I’d like to say we came to Austin with well-researched intent to attend the San Antonio Cocktail Conference, having completed due diligence on the sessions that would contribute most to this publication and its readers.
Instead, we happened to be in Austin for a business trip and, after a few drunken conversations with bartenders, were tipped off to the existence of the conference. The next day found us behind the wheels of a rental – speeding off to San Antonio with a bit of trepidation but grim determination to drink the hair of the dog. For the blog!
The conference was surprisingly large. Two large ballrooms in the St. Anthony hotel were dedicated to distillers pouring free tastings. The larger room had two stories, and at the center, a number of caterers (many of them perhaps a little inebriated – or at least suspiciously cheerful) slapped together complimentary finger foods to wash the alcohol down.
Brands ranged from well-known conglomerates to some nascent young local upstarts in Texas, and there were some truly terrible whiskies and spirits on display. Luckily, they were all free. In fact, we actually found it more fun and educational to try “works in progress” than perfectly smooth, balanced spirits. Sometimes it takes the awful to appreciate the good stuff.
On the day we went, there was a lavish oasis between the two tasting halls that was sponsored by Hendrick’s Gin – the room filled with steampunk cocktail-making machines and attendants, who offered everything from hor’dourves to massages. We spent quite a lot of time there, worshipping the negroni-making apparatus and drinking French 75s. The free admission with RSVP definitely won our loyalty. All hail Hendrick’s.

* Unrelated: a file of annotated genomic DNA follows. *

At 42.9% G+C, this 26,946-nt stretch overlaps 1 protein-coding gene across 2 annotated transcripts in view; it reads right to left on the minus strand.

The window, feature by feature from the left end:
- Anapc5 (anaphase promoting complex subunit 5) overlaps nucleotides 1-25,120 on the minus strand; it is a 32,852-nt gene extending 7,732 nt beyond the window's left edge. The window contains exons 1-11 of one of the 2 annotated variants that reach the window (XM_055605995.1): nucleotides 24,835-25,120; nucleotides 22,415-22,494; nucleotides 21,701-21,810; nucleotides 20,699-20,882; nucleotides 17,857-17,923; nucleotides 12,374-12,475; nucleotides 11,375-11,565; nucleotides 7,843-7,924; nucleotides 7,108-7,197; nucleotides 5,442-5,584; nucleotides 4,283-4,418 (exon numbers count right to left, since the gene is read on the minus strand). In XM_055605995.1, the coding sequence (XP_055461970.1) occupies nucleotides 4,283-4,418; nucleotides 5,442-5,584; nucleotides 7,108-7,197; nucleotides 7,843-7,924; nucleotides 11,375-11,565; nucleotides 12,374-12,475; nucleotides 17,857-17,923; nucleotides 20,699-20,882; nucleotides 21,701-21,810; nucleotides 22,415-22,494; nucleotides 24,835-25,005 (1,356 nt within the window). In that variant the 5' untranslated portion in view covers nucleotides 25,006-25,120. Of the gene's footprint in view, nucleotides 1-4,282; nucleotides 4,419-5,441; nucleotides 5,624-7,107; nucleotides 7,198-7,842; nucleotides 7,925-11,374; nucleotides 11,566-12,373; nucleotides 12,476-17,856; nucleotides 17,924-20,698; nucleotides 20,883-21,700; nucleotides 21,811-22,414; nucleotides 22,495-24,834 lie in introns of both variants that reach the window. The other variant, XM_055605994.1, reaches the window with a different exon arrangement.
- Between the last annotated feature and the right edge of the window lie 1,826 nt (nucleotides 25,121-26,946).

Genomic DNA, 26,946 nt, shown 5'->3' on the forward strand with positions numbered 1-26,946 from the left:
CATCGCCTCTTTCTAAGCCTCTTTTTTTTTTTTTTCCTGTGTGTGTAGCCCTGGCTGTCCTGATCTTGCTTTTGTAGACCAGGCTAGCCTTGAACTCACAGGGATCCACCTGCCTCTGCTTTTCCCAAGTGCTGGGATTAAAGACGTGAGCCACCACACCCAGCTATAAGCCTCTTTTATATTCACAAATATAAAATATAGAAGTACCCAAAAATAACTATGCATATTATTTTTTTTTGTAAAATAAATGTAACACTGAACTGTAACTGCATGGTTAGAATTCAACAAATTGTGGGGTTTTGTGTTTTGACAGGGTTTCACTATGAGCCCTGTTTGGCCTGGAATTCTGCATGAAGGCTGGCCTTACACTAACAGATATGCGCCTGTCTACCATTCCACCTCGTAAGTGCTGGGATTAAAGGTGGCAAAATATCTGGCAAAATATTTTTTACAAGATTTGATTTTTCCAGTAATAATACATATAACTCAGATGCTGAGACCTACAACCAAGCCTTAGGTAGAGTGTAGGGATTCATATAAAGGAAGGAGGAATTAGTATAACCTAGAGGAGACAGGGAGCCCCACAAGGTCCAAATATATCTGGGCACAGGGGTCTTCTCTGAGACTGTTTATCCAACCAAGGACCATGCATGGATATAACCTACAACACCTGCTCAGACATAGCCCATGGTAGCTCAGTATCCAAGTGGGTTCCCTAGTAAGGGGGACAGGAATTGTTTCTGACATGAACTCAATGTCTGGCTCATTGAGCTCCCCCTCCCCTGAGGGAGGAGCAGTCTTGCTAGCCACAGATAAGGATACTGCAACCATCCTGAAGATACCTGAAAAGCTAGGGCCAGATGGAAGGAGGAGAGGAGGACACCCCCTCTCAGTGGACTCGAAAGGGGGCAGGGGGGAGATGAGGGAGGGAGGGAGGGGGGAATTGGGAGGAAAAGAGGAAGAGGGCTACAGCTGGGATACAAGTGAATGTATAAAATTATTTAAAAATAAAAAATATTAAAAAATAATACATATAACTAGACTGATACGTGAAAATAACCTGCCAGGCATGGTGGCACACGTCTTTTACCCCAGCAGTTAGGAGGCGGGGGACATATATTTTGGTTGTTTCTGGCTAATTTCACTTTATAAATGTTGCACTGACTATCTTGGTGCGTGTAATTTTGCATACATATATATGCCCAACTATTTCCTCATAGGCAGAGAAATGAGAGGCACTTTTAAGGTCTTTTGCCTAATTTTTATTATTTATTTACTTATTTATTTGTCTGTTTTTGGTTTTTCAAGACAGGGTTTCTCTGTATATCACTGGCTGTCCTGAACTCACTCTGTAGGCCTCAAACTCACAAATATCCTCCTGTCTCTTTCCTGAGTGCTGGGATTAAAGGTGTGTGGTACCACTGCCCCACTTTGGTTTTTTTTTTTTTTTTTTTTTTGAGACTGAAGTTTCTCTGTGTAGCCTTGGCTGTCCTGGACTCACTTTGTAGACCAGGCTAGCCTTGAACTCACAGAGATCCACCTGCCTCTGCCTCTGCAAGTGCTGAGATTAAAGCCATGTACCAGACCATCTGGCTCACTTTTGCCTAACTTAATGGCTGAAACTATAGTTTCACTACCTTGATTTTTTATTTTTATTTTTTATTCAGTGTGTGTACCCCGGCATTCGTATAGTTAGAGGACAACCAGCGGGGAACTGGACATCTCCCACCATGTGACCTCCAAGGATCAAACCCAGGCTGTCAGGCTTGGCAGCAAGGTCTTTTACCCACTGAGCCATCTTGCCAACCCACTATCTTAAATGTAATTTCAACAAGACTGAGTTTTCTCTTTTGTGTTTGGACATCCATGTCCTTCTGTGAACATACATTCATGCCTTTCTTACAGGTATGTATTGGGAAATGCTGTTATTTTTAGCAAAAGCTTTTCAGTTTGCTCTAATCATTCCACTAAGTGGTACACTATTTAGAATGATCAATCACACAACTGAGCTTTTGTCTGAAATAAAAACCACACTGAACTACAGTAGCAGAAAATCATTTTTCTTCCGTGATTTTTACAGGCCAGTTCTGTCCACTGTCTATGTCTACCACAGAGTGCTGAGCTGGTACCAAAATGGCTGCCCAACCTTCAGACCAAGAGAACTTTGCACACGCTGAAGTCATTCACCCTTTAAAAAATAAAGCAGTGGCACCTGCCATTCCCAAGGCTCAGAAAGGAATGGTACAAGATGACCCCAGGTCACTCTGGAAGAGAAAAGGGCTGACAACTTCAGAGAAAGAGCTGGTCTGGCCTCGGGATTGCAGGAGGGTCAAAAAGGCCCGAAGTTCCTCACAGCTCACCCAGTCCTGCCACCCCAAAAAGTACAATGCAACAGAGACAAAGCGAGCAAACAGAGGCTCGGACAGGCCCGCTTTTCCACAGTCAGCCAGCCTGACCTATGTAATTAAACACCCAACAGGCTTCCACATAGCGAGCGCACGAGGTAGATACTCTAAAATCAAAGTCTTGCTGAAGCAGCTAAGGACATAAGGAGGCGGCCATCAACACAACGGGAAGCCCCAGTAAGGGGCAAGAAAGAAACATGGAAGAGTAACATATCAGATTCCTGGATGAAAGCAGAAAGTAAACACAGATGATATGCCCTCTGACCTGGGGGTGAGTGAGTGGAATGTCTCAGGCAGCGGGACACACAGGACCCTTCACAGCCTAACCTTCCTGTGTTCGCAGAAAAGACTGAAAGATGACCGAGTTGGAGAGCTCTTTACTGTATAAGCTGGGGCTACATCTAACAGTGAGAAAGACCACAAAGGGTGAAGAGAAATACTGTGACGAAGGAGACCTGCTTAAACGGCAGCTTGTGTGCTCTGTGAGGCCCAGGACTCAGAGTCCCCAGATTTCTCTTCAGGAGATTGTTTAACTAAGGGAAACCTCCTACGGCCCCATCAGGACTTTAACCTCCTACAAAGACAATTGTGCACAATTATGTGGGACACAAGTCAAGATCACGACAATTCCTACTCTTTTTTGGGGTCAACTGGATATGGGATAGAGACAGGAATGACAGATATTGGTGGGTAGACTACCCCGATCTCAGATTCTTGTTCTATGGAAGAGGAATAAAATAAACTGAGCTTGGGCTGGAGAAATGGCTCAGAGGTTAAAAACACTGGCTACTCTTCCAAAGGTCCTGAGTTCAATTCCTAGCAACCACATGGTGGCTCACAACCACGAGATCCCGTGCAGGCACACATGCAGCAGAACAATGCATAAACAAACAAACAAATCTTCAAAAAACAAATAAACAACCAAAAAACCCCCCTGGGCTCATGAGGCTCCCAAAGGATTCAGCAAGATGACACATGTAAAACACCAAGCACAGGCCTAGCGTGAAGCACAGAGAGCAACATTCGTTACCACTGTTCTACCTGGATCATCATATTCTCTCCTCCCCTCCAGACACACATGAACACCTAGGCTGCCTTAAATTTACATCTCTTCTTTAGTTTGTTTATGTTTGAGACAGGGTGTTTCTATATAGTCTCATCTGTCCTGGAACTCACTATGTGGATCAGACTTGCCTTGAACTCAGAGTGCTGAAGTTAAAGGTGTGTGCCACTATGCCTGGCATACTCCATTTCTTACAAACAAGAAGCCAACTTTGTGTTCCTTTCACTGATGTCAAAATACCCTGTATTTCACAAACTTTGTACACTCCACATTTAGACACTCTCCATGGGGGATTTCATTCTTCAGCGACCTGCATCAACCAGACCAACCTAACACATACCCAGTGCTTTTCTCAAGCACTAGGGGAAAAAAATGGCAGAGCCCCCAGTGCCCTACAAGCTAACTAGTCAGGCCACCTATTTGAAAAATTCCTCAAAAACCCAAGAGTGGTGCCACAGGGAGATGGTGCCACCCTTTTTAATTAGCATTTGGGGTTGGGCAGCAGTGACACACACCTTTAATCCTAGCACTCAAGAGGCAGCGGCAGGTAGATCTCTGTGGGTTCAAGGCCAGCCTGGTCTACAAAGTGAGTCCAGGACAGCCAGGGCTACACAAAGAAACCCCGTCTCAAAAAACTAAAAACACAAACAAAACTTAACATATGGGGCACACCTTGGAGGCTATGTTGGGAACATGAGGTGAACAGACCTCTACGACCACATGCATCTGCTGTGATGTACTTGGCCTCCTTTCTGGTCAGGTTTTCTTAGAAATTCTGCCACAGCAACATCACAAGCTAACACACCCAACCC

In parallel to all this, there were ongoing educational seminars (around $35-85 per class), intended for both enthusiasts and professionals, and included everything from Mixology 101 and home bar basics to classes on shrubs or managing bar operations. After some debate, we settled on the brandy seminar, in which a bespectacled cocktail geek paced up and down as he delivered an enthusiastic, powerpoint-based lecture on the history and regional differences on brandy. He also selected six brandies that we tried during the presentation, including a pisco, calvados, cognac, and the Soviet Union’s darling ArArAt.
After the educational seminar, we politely ignored the request of the lecture hall attendants to exit through the back (as to not disturb the private party) and instead headed out to join the private party. Where we were promptly served more free alcohol. And that, my friends, is how we at Drunken Diplomacy embrace the hair of the dog.